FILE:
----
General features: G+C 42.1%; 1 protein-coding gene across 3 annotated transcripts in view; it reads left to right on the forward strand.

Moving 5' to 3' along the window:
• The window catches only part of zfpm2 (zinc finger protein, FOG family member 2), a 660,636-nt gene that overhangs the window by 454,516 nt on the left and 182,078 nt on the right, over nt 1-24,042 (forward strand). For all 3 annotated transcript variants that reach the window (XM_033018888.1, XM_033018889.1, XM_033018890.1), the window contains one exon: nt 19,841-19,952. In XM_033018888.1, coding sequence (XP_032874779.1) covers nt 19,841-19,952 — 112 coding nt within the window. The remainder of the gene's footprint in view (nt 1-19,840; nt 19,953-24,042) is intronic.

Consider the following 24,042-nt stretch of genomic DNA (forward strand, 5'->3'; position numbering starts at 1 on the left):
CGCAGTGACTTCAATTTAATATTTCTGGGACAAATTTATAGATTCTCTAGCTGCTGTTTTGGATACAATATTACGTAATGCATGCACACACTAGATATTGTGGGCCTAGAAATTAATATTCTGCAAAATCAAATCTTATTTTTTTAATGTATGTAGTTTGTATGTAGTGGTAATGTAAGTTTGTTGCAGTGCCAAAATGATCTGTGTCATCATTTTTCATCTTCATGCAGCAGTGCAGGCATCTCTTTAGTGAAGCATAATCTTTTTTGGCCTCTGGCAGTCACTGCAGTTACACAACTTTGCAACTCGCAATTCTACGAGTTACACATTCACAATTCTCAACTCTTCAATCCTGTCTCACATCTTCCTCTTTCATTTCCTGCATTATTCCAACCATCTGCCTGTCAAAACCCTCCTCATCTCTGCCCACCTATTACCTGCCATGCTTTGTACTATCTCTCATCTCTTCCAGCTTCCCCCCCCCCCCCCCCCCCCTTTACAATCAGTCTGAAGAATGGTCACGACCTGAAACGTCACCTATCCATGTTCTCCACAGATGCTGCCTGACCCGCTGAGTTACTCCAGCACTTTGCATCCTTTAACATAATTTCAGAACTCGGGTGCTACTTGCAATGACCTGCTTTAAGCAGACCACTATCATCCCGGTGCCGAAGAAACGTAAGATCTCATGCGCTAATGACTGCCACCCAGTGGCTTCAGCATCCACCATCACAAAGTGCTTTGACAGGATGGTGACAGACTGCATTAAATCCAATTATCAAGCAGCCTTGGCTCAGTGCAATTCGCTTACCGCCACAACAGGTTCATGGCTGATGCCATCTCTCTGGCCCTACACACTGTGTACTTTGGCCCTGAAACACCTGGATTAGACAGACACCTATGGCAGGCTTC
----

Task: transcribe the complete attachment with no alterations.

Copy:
General features: G+C 42.1%; 1 protein-coding gene across 3 annotated transcripts in view; it reads left to right on the forward strand.

Moving 5' to 3' along the window:
• The window catches only part of zfpm2 (zinc finger protein, FOG family member 2), a 660,636-nt gene that overhangs the window by 454,516 nt on the left and 182,078 nt on the right, over nt 1-24,042 (forward strand). For all 3 annotated transcript variants that reach the window (XM_033018888.1, XM_033018889.1, XM_033018890.1), the window contains one exon: nt 19,841-19,952. In XM_033018888.1, coding sequence (XP_032874779.1) covers nt 19,841-19,952 — 112 coding nt within the window. The remainder of the gene's footprint in view (nt 1-19,840; nt 19,953-24,042) is intronic.

Consider the following 24,042-nt stretch of genomic DNA (forward strand, 5'->3'; position numbering starts at 1 on the left):
CGCAGTGACTTCAATTTAATATTTCTGGGACAAATTTATAGATTCTCTAGCTGCTGTTTTGGATACAATATTACGTAATGCATGCACACACTAGATATTGTGGGCCTAGAAATTAATATTCTGCAAAATCAAATCTTATTTTTTTAATGTATGTAGTTTGTATGTAGTGGTAATGTAAGTTTGTTGCAGTGCCAAAATGATCTGTGTCATCATTTTTCATCTTCATGCAGCAGTGCAGGCATCTCTTTAGTGAAGCATAATCTTTTTTGGCCTCTGGCAGTCACTGCAGTTACACAACTTTGCAACTCGCAATTCTACGAGTTACACATTCACAATTCTCAACTCTTCAATCCTGTCTCACATCTTCCTCTTTCATTTCCTGCATTATTCCAACCATCTGCCTGTCAAAACCCTCCTCATCTCTGCCCACCTATTACCTGCCATGCTTTGTACTATCTCTCATCTCTTCCAGCTTCCCCCCCCCCCCCCCCCCCCTTTACAATCAGTCTGAAGAATGGTCACGACCTGAAACGTCACCTATCCATGTTCTCCACAGATGCTGCCTGACCCGCTGAGTTACTCCAGCACTTTGCATCCTTTAACATAATTTCAGAACTCGGGTGCTACTTGCAATGACCTGCTTTAAGCAGACCACTATCATCCCGGTGCCGAAGAAACGTAAGATCTCATGCGCTAATGACTGCCACCCAGTGGCTTCAGCATCCACCATCACAAAGTGCTTTGACAGGATGGTGACAGACTGCATTAAATCCAATTATCAAGCAGCCTTGGCTCAGTGCAATTCGCTTACCGCCACAACAGGTTCATGGCTGATGCCATCTCTCTGGCCCTACACACTGTGTACTTTGGCCCTGAAACACCTGGATTAGACAGACACCTATGGCAGGCTTC